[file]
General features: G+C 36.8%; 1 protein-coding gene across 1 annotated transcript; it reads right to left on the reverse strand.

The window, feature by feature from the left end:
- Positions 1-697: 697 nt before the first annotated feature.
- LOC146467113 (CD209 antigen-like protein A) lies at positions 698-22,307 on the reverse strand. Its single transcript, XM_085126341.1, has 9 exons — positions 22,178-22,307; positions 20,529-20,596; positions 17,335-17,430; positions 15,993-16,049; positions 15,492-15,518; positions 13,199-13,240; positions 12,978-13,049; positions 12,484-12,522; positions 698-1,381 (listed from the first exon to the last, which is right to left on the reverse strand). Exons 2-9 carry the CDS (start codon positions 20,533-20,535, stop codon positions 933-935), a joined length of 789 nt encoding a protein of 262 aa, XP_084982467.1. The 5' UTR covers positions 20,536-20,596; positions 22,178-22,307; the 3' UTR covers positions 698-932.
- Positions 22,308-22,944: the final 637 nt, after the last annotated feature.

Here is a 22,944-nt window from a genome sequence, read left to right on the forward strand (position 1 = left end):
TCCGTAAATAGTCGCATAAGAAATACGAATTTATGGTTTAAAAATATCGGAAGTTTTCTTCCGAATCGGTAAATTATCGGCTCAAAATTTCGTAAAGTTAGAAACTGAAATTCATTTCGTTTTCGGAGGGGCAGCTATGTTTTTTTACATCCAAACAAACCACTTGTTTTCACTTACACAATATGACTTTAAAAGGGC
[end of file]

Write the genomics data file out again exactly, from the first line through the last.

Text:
General features: G+C 36.8%; 1 protein-coding gene across 1 annotated transcript; it reads right to left on the reverse strand.

The window, feature by feature from the left end:
- Positions 1-697: 697 nt before the first annotated feature.
- LOC146467113 (CD209 antigen-like protein A) lies at positions 698-22,307 on the reverse strand. Its single transcript, XM_085126341.1, has 9 exons — positions 22,178-22,307; positions 20,529-20,596; positions 17,335-17,430; positions 15,993-16,049; positions 15,492-15,518; positions 13,199-13,240; positions 12,978-13,049; positions 12,484-12,522; positions 698-1,381 (listed from the first exon to the last, which is right to left on the reverse strand). Exons 2-9 carry the CDS (start codon positions 20,533-20,535, stop codon positions 933-935), a joined length of 789 nt encoding a protein of 262 aa, XP_084982467.1. The 5' UTR covers positions 20,536-20,596; positions 22,178-22,307; the 3' UTR covers positions 698-932.
- Positions 22,308-22,944: the final 637 nt, after the last annotated feature.

Here is a 22,944-nt window from a genome sequence, read left to right on the forward strand (position 1 = left end):
TCCGTAAATAGTCGCATAAGAAATACGAATTTATGGTTTAAAAATATCGGAAGTTTTCTTCCGAATCGGTAAATTATCGGCTCAAAATTTCGTAAAGTTAGAAACTGAAATTCATTTCGTTTTCGGAGGGGCAGCTATGTTTTTTTACATCCAAACAAACCACTTGTTTTCACTTACACAATATGACTTTAAAAGGGC